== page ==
Rule 45 provides that “[a] party or attorney responsible for issuing and serving a subpoena must take reasonable steps to avoid imposing undue burden or expense on a person subject to the subpoena.” Fed. R. Civ. P. 45(d)(1). Discoverable information from a non-party is construed more narrowly, and is weighed against the potential prejudice to the non-party. See Laxalt v. McClatchy, 116 F.R.D. 455, 458 (D.Nev.1986) (“The standards for non-party discovery … require a stronger showing of relevance than for simple party discovery.”); Litton Indus., Inc. v. Chesapeake & Ohio Railway Co., 129 F.R.D. 528, 529-30 (E. D. Wis. 1990) (providing that “records of non-party shipbuilder concerning ship construction” were germane to establishing ship construction costs for damage purposes and would not prejudice the producing non-party; however, the other vast categories of documents sought regarding business operations were not discoverable from the non-party). The rules require that the courts be sensitive to the costs imposed on third parties, protecting them against significant cost. Watts v. S.E.C., 482 F.3d 501, 509, 375 U.S.App.D.C. 409, 417 (D.C. Cir. 2007).
Courts must also protect third parties from any undue burden associated with compliance with the subpoena. Lo v. Fed. Nat. Mortgage Ass’n, 2:12-CV-01411-GMN, 2013 WL 2558614 (D. Nev. June 10, 2013). However, a non-party who objects that a Subpoena Duces Tecum is unduly burdensome or onerous has the burden of establishing that “the manner and extent of the burden and the injurious consequences of insisting upon compliance with the subpoena.” Id. (citing Goodman v. United States, 369 F.2d 166, 169 (9th Cir.1966); 9A Charles Alan Wright et al., Federal Practice and Procedure § 2463.1 (3d ed. 2013)). Once the objecting party makes its showing of the undue burden, the court must weigh the burden placed on the subpoenaed party against the prejudice that would be endured by the requesting party. Id. (citing Moon v. SCP Pool Corp., 232 F.R.D. 633, 637 (C.D.Cal.2005)).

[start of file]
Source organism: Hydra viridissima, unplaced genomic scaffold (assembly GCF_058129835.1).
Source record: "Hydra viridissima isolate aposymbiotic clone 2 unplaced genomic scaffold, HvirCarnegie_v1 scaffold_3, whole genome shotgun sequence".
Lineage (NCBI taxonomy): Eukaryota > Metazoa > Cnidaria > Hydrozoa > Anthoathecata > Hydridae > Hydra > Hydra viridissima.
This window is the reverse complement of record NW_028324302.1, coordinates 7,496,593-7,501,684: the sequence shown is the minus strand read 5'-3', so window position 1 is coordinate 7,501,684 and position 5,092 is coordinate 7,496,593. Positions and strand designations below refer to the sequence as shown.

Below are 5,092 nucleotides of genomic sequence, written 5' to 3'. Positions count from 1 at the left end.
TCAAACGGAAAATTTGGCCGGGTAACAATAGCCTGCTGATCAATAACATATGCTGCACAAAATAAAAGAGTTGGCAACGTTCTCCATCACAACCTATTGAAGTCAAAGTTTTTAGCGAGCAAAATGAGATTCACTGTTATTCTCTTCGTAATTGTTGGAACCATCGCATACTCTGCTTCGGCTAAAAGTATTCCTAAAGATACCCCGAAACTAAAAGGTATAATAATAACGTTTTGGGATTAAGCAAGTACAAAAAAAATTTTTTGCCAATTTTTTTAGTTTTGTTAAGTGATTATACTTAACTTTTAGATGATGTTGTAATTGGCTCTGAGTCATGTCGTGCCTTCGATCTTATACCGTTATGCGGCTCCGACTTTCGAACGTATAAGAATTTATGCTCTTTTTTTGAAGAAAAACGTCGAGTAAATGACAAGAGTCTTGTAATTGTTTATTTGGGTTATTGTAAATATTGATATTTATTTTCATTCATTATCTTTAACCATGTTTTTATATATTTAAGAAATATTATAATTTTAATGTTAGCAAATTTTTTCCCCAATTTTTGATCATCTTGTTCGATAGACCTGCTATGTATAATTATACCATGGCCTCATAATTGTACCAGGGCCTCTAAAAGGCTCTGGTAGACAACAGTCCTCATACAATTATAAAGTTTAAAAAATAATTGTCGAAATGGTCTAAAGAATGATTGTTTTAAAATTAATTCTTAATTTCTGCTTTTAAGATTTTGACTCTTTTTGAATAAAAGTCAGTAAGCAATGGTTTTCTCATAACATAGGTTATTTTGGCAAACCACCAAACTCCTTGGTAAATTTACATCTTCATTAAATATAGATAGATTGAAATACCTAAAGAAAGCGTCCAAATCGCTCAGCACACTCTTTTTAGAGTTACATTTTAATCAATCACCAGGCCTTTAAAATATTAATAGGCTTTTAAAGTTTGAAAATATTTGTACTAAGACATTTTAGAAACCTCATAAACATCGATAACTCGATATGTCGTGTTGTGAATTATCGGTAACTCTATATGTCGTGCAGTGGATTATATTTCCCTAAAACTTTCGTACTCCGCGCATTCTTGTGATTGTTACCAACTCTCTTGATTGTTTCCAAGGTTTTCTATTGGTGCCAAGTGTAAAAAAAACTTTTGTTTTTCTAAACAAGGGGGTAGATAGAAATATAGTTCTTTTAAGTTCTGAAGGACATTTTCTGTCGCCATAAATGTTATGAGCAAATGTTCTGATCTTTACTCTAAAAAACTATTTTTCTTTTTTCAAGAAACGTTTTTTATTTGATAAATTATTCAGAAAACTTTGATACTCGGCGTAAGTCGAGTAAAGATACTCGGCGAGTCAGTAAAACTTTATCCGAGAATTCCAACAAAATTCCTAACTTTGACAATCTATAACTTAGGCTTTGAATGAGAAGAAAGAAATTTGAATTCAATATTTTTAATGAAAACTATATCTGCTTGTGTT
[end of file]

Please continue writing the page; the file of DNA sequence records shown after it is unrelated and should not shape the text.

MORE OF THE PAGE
Should the court require disclosure despite an undue burden, however, it must cause the party issuing the subpoena to bear the burden of the cost of the disclosure. The plain language of the rule makes cost shifting mandatory. See Legal Voice v. Stormans Inc., 738 F.3d 1178, 1184 (9th Cir. 2013) (citing Linder v. Calero–Portocarrero, 251 F.3d 178 (D.C.Cir.2001) (“the  amendment made cost shifting mandatory in all instances in which a non-party incurs significant expense from compliance with a subpoena.”). Cost shifting is mandatory if the court finds that the Subpoena imposes a significant expense on the non-party. Id. at 1184. Once the Court makes that finding, it must cause the requesting party to bear the cost until the same is “non-significant.” Id. In fact, the court should focus its inquiry not on how burdensome the compliance is, but only on how costly it is. To do otherwise would be to err. Id.